Hands-on Gear Review
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Pros: Lightweight, 850-fill down.
Cons: Wide in shoulders, “double clip-in tanka” cinch mechanism is harder to use and heavier than other hood adjustment systems, hood can be uncomfortable when fully cinched.
Best Uses: Three-season backpacking, alpine climbing.
The Valandre Mirage is a very high quality three-season down bag with a with cut int he upper body and a troublesome hood closure. Consider this bag if you have broad shoulders or plan to use it with a down jacket. Average and skinny people may find it too wide. Although the Mirage only weighs 27 ounces its material weight is higher than many other bags, which means that others are warmer for their weight.
One downside of the Mirage is that it is not widely available for purchase online. For shopping convenience consider the Western Mountaineering Versalite 10 which is widely available and rates higher in our tests.
If saving weight is a top priority check out out Ultralight Sleeping Bag Review.
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OutdoorGearLab Editors' Hands-on Review
Top quality 850-fill down, an ultralight shell material, and a half-length zipper make the Mirage the second lightest three-season down bag we’ve reviewed. 27 ounces makes this bag a pleasure to carry. It also packs down super small and fits perfectly in the bottom of a 30 Liter alpine climbing backpack. Although the fit may not be ideal for the majority of body types (see below), the extra space in the chest and shoulders make it excellent for alpine climbers who want to take a lightweight sleeping bag and sleep in a down jacket.
The Mirage has three important drawbacks: fit, features, and price. It’s fit is suitable for use with a down jacket or by people with broad shoulders. Those on the smaller side will find themselves swimming inside the large chest and shoulder area. The bag’s hood closure system, a “double clip-in tanka”, (identical to the company’s Bloody Mary and Shocking Blue) is poor at best. Most hoods found on other sleeping bags have a drawcord that’s fixed to one side of the bag and cinches on the opposite side. The Mirage uses a continuous cord that’s not attached to anything. Instead, it has two cinchers (that aren’t connected to the bag) at both ends and a snap-like connector that attaches the two parts. The cinchers can be used connected or not, but our testers preferr to use them when connected. Unfortunately, the small spring-loaded button makes it difficult to separate the two parts, especially in the dark. This whole system is harder to use and heavier than traditional cinching mechanisms found on all of the forty plus sleeping bags we’ve reviewed.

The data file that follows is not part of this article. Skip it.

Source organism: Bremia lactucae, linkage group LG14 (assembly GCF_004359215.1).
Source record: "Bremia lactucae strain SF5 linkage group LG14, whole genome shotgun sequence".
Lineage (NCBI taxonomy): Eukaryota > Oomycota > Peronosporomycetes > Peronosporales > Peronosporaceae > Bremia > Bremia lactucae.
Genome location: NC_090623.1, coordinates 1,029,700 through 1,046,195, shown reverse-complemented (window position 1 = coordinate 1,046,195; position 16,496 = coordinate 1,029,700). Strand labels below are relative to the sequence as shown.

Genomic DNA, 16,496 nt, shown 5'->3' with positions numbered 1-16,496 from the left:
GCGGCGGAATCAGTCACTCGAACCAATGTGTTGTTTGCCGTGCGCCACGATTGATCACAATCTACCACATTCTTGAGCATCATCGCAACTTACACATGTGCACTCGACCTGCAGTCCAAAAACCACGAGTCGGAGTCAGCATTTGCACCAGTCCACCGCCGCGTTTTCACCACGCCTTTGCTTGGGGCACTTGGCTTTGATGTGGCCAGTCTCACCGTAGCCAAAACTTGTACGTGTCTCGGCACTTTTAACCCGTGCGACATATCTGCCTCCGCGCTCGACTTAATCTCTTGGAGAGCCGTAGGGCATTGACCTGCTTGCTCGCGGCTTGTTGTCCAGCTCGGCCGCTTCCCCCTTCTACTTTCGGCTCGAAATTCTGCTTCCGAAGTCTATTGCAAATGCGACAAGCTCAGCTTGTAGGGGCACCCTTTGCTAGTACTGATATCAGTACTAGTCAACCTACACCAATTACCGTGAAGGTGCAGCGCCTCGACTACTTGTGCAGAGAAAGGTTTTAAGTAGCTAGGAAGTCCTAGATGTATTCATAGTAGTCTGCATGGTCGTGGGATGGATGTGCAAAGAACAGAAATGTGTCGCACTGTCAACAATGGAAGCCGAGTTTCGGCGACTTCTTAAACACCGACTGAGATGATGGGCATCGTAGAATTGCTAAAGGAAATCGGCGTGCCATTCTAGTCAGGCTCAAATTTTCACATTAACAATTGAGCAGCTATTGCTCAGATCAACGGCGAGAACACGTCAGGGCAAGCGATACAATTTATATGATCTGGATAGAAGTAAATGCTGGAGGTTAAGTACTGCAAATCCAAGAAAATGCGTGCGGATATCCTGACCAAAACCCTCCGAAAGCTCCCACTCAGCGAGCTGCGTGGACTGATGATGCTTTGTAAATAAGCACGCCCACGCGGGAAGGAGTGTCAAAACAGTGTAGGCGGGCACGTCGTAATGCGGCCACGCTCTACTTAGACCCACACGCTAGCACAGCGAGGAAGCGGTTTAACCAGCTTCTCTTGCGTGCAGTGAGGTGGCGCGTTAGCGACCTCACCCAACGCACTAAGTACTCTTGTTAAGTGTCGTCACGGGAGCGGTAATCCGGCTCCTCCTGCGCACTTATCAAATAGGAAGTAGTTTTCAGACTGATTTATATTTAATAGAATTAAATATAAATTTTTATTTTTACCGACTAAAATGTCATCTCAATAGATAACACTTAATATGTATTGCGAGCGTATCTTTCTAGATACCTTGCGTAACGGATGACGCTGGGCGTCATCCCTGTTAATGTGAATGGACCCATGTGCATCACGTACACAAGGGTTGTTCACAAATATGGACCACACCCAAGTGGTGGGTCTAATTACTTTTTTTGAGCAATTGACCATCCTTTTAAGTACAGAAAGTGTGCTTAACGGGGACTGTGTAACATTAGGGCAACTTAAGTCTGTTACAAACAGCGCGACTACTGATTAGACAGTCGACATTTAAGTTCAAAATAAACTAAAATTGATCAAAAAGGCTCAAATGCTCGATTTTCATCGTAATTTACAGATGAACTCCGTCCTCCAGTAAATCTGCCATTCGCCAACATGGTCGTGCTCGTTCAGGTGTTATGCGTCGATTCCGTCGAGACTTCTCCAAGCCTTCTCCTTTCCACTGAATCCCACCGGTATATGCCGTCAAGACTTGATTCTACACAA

Looking at the numbers in detail, the Mirage’s low weight is less stunning than at first glance. Its 27.3 oz. total weight comes from 12.9 oz. of down and 14.4 oz. of other materials (shell, zipper, hood closure). The latter number is most instructive; other bags are better at shaving weight. The Mountain Hardwear Phantom 15, for example, has an 11 oz. material weight (even will a full length zipper!) and the Sierra Designs Cloud 15 has a 10 ounce material weight. The Mirage’s extra material weight comes from its wide cut, which requires more material than skinnier bags and makes it less warm for its weight.
Finally, the Mirage retails for a whopping $440!! It’s not a good value.
People with broad shoulders or for use with a down jacket.
The Mirage is a poor value. Spend your $440 on a custom bag from Feathered Friends (warmer for weight) or get a Summer Weight Down Bag (cheaper and lighter). Comparing this bag to the forty plus others we’ve reviewed, this author believes a fair price (based on its performance) is around $300.
— Max Neale
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Most recent review: April 10, 2013
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